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6 Ways to Avoid a Commercial Roofing Scam

Posted by Art Valentz on October 20, 2015

roof-management-scamIn today’s complex business world, it’s impossible for anyone to know everything. Business owners are no exception. They’re experts on the products or services they offer, and how to keep their businesses running efficiently and profitably, but most aren’t experts in roof management. Unfortunately, there are a lot of unscrupulous companies that take advantage of that lack of expertise, especially when it comes to commercial roofs. 

The last thing you want to do is fall victim to a roofing scam. Here are 6 things every business owner can do to make sure they aren’t taken advantage of the next time you work with a roofing contractor:

1. Thoroughly Vet the Contractor

Some contractors misrepresent themselves, so the safest route is always to verify the claims of any contractor you’re considering: 

  • A contractor with “30 years of roof management experience,” for example, could have 10 people with three years of experience each.
  • You’ll also want to verify that the roofer is insured; otherwise, you could be liable for any worker injuries. Get both the name of the insurance company and the policy number, then call to make sure the policy is up-to-date and covers everything the contractor claims it covers.
  • Ask to see certifications, such as those issued by the National Roofing Contractors Association or by a state or local organization. In addition, make sure the roofer has any locally required business licenses.
  • Check with the Better Business Bureau to find out whether any complaints have been filed against the contractor.
  • Get references from previous customers. And just be aware that no contractor is going to put you in touch with someone who will give him or her a bad reference, so try finding some on your own. Small business associations and trade associations are a good place to start.
  • Find out whether the contractors will do the work themselves or sub-contract it out. A roofer who works with a subcontractor isn’t necessarily bad, but you’ll want to vet the subcontractor the same way you did the roofer.

2. Pick a Contractor Who’s Willing to Do Their Homework

No contractor can give you an accurate, reliable quote without thoroughly understanding the job. Beware of any contractor who gives you a quote without ever setting foot on your roof. Go a step further and do your own homework as well to begin the conversation with the right information.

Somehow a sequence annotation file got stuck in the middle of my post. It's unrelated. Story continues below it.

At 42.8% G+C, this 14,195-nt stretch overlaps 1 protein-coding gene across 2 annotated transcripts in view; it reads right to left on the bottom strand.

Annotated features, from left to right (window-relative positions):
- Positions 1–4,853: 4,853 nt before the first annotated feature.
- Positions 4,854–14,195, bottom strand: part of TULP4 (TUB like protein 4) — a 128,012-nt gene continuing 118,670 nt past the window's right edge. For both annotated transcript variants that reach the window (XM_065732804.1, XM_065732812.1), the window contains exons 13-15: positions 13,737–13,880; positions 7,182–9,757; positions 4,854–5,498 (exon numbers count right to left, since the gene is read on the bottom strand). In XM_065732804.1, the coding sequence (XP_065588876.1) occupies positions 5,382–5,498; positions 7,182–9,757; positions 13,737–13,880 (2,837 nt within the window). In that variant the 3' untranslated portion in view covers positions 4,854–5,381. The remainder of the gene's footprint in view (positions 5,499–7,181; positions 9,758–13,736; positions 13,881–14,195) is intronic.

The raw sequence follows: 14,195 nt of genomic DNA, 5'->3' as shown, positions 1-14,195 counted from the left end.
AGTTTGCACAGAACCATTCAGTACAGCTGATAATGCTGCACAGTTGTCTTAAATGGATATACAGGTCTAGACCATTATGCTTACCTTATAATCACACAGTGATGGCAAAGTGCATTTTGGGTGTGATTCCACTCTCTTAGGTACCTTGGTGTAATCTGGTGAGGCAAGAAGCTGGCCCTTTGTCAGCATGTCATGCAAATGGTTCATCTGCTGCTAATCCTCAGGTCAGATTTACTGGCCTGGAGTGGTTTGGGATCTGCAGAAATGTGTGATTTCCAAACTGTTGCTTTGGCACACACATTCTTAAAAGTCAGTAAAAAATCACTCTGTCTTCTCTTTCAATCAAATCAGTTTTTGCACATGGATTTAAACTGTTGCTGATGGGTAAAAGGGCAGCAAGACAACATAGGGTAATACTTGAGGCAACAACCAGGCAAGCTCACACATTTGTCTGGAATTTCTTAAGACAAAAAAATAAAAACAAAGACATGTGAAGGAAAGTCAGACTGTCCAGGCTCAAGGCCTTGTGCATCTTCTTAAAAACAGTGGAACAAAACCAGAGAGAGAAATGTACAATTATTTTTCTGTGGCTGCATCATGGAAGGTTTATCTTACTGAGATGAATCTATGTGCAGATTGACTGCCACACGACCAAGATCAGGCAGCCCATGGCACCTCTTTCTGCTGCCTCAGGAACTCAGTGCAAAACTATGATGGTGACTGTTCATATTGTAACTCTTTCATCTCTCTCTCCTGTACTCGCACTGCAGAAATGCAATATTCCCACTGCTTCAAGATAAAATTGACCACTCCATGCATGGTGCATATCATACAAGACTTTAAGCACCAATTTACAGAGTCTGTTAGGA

3. Pay Attention to The Contract

The more detailed your contract is, the less likely you are to get hit with “surprise” upcharges. Some unscrupulous roofers pad their profits by coming back after work has begun to ask for additional money to cover “unexpected” expenses. And, while marking up supplies is common and expected in roof management, outrageous markups are another way to pad profits. Find out what’s common for your area and make sure any contract you’re considering is in line with that standard.

In addition, when you’re comparing contracts, make sure you’re using the proverbial “apples to apples” comparison. You can only compare contracts if factors like materials, labor, and timeline are broken down in the same way. If one contractor hauls away debris, for instance, and another doesn’t, that could wipe out any cost difference between the two. Finally, make sure the contract spells out the terms of payment. Preferably, you shouldn’t make the final payment until after you’ve conducted an inspection.

4. Make Sure the Contractor Pulls a Permit

Almost all localities will require a permit for a new roof, and failing to get one can cause big problems down the road, especially if you ever want to sell the building. In addition, make sure the contractor pulls the permit either in his own name or in the name of the business. That ensures that the contract is the one responsible for the finished work.

5. Get a Lien Release

Some contractors don’t pay their suppliers until you pay them. And that’s not a problem as long as they pay. But if you pay the contractor and the contractor fails to pay the supplier, the supplier could come to you to get their money. Get a signed release that says you’re not responsible for nonpayment of the supplies.

6. Conduct a Final Inspection

And, if you’re not confident in your own ability to tell the difference between a professional job and shoddy work, arrange for a third-party inspection, such as one given by a representative of a local roofing organization.

Roof management is a major expense for any business. Protect yourself and your investment by choosing a reliable contractor who will do the job right and be ready to stand by his work, even years down the road.

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Topics: Roofing Management